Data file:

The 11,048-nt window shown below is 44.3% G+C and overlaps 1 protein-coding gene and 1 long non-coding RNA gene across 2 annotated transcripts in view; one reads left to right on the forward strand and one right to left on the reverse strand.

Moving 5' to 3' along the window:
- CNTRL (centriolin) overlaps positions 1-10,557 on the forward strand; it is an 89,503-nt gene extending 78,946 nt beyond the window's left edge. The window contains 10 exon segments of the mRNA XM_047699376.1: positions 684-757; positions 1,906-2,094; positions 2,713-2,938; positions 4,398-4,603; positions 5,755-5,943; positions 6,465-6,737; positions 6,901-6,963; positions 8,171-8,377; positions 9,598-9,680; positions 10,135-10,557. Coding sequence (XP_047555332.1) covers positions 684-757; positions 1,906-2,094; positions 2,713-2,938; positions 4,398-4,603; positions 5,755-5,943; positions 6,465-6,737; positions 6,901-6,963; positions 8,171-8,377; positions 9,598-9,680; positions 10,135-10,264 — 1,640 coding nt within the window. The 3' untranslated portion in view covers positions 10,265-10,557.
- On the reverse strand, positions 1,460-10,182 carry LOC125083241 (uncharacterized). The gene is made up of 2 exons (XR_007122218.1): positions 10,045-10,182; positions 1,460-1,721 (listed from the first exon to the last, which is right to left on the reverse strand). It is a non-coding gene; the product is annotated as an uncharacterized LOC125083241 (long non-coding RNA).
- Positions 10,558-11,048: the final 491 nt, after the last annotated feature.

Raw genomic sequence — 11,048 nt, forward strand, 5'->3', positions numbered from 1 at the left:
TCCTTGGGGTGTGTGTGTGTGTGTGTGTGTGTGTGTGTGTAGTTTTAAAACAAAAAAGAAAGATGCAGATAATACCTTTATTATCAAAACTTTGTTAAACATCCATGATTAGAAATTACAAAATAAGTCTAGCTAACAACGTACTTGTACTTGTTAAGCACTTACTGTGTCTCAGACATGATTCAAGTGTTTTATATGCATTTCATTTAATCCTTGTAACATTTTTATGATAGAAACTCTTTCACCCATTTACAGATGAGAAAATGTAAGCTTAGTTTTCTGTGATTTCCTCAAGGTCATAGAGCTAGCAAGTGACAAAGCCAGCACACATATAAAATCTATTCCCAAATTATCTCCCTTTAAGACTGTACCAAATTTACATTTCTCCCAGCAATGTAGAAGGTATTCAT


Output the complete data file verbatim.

The 11,048-nt window shown below is 44.3% G+C and overlaps 1 protein-coding gene and 1 long non-coding RNA gene across 2 annotated transcripts in view; one reads left to right on the forward strand and one right to left on the reverse strand.

Moving 5' to 3' along the window:
- CNTRL (centriolin) overlaps positions 1-10,557 on the forward strand; it is an 89,503-nt gene extending 78,946 nt beyond the window's left edge. The window contains 10 exon segments of the mRNA XM_047699376.1: positions 684-757; positions 1,906-2,094; positions 2,713-2,938; positions 4,398-4,603; positions 5,755-5,943; positions 6,465-6,737; positions 6,901-6,963; positions 8,171-8,377; positions 9,598-9,680; positions 10,135-10,557. Coding sequence (XP_047555332.1) covers positions 684-757; positions 1,906-2,094; positions 2,713-2,938; positions 4,398-4,603; positions 5,755-5,943; positions 6,465-6,737; positions 6,901-6,963; positions 8,171-8,377; positions 9,598-9,680; positions 10,135-10,264 — 1,640 coding nt within the window. The 3' untranslated portion in view covers positions 10,265-10,557.
- On the reverse strand, positions 1,460-10,182 carry LOC125083241 (uncharacterized). The gene is made up of 2 exons (XR_007122218.1): positions 10,045-10,182; positions 1,460-1,721 (listed from the first exon to the last, which is right to left on the reverse strand). It is a non-coding gene; the product is annotated as an uncharacterized LOC125083241 (long non-coding RNA).
- Positions 10,558-11,048: the final 491 nt, after the last annotated feature.

Raw genomic sequence — 11,048 nt, forward strand, 5'->3', positions numbered from 1 at the left:
TCCTTGGGGTGTGTGTGTGTGTGTGTGTGTGTGTGTGTGTAGTTTTAAAACAAAAAAGAAAGATGCAGATAATACCTTTATTATCAAAACTTTGTTAAACATCCATGATTAGAAATTACAAAATAAGTCTAGCTAACAACGTACTTGTACTTGTTAAGCACTTACTGTGTCTCAGACATGATTCAAGTGTTTTATATGCATTTCATTTAATCCTTGTAACATTTTTATGATAGAAACTCTTTCACCCATTTACAGATGAGAAAATGTAAGCTTAGTTTTCTGTGATTTCCTCAAGGTCATAGAGCTAGCAAGTGACAAAGCCAGCACACATATAAAATCTATTCCCAAATTATCTCCCTTTAAGACTGTACCAAATTTACATTTCTCCCAGCAATGTAGAAGGTATTCAT